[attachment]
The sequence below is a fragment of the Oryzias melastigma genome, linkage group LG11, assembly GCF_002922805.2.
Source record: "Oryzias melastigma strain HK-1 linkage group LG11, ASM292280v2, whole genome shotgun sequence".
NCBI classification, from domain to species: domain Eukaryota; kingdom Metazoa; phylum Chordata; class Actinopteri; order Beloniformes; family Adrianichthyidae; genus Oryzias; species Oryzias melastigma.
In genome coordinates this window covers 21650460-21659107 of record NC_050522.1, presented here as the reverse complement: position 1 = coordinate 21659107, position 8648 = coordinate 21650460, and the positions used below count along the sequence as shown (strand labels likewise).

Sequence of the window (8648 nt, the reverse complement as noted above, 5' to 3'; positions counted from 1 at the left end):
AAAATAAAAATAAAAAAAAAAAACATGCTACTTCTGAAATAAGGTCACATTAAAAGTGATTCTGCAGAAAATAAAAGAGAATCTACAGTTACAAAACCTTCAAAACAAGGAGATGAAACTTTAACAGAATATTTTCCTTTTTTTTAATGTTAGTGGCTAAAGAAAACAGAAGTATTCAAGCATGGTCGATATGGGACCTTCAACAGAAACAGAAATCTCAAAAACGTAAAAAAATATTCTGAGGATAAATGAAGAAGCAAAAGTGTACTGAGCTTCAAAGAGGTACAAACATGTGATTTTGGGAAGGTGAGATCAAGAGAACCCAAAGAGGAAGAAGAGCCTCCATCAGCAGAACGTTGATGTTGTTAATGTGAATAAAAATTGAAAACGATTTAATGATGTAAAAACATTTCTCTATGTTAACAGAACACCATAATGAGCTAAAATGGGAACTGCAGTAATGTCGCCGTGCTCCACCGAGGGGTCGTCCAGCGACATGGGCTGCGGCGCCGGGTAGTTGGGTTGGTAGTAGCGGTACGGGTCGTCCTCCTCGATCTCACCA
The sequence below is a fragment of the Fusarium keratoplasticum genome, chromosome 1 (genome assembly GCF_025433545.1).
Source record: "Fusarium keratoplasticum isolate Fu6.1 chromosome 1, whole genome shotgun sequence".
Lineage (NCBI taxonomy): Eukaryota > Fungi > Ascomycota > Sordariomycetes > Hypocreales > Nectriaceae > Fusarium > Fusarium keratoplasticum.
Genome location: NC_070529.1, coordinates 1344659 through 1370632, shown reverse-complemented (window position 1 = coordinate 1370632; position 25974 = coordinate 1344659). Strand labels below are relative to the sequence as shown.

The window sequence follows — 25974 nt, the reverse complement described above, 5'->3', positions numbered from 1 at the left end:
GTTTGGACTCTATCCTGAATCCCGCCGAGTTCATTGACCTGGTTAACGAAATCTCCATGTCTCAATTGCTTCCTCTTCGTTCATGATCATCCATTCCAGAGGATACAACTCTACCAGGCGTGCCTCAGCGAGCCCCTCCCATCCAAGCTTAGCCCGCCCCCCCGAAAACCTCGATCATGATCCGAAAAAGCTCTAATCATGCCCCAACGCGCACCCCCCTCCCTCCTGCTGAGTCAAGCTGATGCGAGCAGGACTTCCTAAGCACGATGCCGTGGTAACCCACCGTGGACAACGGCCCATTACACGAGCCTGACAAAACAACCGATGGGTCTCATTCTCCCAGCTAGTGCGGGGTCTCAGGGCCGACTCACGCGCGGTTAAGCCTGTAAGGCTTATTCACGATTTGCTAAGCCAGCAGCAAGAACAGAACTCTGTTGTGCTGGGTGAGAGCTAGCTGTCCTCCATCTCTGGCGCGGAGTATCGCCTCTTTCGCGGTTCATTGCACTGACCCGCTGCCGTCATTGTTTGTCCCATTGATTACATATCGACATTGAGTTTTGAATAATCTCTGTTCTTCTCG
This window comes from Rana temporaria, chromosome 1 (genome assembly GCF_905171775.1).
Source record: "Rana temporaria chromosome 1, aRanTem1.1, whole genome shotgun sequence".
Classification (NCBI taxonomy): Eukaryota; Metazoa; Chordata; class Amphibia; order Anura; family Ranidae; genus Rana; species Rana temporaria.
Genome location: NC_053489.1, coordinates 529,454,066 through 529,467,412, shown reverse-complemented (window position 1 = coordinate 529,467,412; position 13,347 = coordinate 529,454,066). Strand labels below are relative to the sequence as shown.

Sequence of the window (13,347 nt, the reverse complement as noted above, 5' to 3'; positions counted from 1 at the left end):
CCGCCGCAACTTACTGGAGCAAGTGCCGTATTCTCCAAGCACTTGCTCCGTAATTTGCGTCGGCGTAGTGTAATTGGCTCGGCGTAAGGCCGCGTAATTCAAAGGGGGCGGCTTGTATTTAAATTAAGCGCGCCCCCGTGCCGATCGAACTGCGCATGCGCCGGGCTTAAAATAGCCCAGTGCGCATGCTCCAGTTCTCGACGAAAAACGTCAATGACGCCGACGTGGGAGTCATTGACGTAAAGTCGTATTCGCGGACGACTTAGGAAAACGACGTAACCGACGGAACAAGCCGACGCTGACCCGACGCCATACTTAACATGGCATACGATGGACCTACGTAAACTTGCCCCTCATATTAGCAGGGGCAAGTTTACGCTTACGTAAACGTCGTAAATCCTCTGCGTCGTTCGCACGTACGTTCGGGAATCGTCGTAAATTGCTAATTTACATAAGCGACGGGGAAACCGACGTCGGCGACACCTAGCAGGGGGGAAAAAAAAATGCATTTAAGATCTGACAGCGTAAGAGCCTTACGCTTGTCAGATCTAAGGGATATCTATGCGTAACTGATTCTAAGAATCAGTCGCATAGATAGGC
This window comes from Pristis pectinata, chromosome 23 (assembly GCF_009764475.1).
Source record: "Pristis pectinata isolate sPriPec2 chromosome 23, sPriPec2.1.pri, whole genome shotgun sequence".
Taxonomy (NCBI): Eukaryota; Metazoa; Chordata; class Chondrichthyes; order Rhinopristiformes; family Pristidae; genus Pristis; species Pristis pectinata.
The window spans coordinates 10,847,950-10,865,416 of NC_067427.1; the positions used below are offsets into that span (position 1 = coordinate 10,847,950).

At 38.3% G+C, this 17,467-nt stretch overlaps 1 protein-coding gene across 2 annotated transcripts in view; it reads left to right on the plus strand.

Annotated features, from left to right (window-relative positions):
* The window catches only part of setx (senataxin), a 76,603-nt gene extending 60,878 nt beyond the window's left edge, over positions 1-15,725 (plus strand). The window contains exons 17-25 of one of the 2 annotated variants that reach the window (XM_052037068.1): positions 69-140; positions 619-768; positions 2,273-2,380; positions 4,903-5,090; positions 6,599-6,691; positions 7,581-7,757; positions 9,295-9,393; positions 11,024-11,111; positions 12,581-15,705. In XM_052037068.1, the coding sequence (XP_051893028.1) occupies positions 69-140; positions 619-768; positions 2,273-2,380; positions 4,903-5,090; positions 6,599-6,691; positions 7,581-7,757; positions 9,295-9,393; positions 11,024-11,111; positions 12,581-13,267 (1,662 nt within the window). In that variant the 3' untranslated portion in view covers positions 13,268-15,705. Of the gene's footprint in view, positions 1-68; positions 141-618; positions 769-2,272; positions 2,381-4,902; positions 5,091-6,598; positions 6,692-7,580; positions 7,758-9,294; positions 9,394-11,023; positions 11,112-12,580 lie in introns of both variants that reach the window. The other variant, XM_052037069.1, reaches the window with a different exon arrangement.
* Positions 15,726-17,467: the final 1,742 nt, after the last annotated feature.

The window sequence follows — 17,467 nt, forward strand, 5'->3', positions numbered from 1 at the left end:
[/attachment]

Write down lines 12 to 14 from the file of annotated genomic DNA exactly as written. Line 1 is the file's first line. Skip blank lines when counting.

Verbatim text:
GTTTGGACTCTATCCTGAATCCCGCCGAGTTCATTGACCTGGTTAACGAAATCTCCATGTCTCAATTGCTTCCTCTTCGTTCATGATCATCCATTCCAGAGGATACAACTCTACCAGGCGTGCCTCAGCGAGCCCCTCCCATCCAAGCTTAGCCCGCCCCCCCGAAAACCTCGATCATGATCCGAAAAAGCTCTAATCATGCCCCAACGCGCACCCCCCTCCCTCCTGCTGAGTCAAGCTGATGCGAGCAGGACTTCCTAAGCACGATGCCGTGGTAACCCACCGTGGACAACGGCCCATTACACGAGCCTGACAAAACAACCGATGGGTCTCATTCTCCCAGCTAGTGCGGGGTCTCAGGGCCGACTCACGCGCGGTTAAGCCTGTAAGGCTTATTCACGATTTGCTAAGCCAGCAGCAAGAACAGAACTCTGTTGTGCTGGGTGAGAGCTAGCTGTCCTCCATCTCTGGCGCGGAGTATCGCCTCTTTCGCGGTTCATTGCACTGACCCGCTGCCGTCATTGTTTGTCCCATTGATTACATATCGACATTGAGTTTTGAATAATCTCTGTTCTTCTCG
This window comes from Rana temporaria, chromosome 1 (genome assembly GCF_905171775.1).
Source record: "Rana temporaria chromosome 1, aRanTem1.1, whole genome shotgun sequence".